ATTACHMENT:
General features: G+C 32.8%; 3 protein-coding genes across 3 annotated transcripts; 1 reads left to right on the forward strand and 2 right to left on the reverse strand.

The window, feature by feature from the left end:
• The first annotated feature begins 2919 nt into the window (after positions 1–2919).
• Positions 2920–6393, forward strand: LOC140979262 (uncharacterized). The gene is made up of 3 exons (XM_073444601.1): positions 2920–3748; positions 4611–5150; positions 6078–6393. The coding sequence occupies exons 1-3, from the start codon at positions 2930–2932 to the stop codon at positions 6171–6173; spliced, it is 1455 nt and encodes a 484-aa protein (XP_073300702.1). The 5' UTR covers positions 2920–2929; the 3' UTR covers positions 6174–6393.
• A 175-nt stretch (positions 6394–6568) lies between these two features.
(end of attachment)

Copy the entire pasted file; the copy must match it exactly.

General features: G+C 32.8%; 3 protein-coding genes across 3 annotated transcripts; 1 reads left to right on the forward strand and 2 right to left on the reverse strand.

The window, feature by feature from the left end:
• The first annotated feature begins 2919 nt into the window (after positions 1–2919).
• Positions 2920–6393, forward strand: LOC140979262 (uncharacterized). The gene is made up of 3 exons (XM_073444601.1): positions 2920–3748; positions 4611–5150; positions 6078–6393. The coding sequence occupies exons 1-3, from the start codon at positions 2930–2932 to the stop codon at positions 6171–6173; spliced, it is 1455 nt and encodes a 484-aa protein (XP_073300702.1). The 5' UTR covers positions 2920–2929; the 3' UTR covers positions 6174–6393.
• A 175-nt stretch (positions 6394–6568) lies between these two features.